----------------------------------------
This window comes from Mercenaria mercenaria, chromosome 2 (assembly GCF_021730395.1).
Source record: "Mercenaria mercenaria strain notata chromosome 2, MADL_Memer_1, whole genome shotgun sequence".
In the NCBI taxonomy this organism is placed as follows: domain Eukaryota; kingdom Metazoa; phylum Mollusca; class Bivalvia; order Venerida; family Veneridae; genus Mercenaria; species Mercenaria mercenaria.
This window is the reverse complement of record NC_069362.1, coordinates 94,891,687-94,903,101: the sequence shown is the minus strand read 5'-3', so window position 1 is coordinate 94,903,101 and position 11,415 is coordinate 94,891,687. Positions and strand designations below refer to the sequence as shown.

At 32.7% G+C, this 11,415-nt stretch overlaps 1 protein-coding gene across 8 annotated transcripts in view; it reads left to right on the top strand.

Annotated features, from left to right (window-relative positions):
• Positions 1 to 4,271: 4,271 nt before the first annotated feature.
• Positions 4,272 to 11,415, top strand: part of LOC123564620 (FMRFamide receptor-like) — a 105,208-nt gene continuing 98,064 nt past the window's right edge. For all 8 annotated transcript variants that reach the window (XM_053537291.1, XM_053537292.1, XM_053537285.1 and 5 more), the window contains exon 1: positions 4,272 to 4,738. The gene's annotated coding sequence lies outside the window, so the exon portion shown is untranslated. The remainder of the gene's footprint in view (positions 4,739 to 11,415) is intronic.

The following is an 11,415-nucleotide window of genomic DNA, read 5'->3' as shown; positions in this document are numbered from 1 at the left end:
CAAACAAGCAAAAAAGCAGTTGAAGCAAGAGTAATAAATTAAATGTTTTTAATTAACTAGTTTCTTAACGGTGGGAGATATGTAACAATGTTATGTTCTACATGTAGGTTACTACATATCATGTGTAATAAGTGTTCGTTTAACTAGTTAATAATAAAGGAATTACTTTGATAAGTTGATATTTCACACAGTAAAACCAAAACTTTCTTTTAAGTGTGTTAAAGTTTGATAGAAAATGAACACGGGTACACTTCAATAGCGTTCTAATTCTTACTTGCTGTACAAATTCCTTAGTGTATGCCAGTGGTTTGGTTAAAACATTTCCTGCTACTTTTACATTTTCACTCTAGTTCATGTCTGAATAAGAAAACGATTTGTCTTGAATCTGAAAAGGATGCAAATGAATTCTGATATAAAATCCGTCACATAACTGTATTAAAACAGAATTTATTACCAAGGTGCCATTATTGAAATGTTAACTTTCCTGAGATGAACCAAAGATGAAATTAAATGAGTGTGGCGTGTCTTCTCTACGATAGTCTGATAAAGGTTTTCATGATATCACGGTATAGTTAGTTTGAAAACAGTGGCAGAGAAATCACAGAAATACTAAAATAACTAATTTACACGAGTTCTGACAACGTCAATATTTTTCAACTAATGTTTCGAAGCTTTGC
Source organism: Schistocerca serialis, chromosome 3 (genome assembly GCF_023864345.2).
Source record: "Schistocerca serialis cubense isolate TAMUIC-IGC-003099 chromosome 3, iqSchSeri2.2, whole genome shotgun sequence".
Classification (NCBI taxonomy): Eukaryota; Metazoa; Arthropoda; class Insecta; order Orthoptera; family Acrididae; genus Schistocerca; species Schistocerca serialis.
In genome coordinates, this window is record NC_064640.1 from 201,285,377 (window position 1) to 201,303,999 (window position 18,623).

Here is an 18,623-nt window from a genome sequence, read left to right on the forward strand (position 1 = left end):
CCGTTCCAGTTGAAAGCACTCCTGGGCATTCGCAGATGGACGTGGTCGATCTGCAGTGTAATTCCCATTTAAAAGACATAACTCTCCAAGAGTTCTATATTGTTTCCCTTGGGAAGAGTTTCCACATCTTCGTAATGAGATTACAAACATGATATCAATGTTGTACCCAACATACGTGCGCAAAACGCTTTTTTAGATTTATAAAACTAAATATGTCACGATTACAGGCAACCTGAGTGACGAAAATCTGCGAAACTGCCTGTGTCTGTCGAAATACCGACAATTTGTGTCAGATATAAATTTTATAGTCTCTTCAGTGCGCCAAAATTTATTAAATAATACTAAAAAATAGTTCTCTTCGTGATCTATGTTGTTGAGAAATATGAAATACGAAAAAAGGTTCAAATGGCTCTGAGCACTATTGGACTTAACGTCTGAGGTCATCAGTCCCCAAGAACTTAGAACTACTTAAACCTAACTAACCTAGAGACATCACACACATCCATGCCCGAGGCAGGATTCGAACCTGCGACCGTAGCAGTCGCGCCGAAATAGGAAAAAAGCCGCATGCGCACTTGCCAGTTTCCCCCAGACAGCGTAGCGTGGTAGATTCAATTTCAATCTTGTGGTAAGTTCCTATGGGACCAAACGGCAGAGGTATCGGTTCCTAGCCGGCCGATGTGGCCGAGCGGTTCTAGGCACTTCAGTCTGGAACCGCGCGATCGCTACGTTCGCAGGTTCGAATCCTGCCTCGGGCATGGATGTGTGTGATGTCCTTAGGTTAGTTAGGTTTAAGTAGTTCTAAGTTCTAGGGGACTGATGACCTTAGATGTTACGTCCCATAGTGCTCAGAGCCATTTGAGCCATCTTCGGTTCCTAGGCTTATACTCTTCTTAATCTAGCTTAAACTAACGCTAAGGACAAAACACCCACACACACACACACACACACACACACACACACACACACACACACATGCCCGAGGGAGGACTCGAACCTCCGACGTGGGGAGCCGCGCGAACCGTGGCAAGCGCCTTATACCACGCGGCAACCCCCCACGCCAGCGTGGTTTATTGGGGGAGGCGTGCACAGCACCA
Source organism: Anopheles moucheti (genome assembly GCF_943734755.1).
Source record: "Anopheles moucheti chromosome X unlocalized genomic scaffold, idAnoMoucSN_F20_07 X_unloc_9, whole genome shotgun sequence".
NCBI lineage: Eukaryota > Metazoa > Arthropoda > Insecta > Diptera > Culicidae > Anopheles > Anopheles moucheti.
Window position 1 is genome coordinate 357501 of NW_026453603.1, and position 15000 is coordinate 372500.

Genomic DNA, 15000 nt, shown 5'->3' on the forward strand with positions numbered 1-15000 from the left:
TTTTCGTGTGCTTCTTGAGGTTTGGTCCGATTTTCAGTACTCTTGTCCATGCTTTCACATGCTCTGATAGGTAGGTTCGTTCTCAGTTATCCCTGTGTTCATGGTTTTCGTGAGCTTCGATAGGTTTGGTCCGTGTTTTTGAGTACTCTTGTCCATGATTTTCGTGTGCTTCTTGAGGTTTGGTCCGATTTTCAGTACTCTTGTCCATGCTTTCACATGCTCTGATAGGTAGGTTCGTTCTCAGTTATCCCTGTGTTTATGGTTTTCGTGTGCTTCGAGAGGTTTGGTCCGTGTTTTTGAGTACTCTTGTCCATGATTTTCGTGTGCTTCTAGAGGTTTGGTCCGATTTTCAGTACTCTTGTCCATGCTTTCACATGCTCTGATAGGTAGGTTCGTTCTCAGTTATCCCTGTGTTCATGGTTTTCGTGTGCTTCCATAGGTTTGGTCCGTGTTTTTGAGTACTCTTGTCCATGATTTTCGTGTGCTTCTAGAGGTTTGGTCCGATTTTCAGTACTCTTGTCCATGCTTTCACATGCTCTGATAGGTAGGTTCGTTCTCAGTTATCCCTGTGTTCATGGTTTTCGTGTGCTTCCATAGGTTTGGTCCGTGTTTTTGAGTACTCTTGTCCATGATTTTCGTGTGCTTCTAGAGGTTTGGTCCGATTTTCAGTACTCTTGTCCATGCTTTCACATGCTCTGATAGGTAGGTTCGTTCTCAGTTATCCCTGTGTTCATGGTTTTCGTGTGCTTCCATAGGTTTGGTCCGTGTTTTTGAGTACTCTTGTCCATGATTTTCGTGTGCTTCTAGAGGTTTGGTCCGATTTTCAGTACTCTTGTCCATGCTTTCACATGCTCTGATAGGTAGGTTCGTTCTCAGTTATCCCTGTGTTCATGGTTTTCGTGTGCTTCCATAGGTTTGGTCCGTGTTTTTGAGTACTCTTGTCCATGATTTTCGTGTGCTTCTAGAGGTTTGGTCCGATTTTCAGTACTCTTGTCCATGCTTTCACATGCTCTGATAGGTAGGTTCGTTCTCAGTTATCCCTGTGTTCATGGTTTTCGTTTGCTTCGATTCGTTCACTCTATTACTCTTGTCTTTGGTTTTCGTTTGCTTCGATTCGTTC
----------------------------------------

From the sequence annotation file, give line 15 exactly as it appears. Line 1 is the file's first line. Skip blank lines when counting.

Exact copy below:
Here is an 18,623-nt window from a genome sequence, read left to right on the forward strand (position 1 = left end):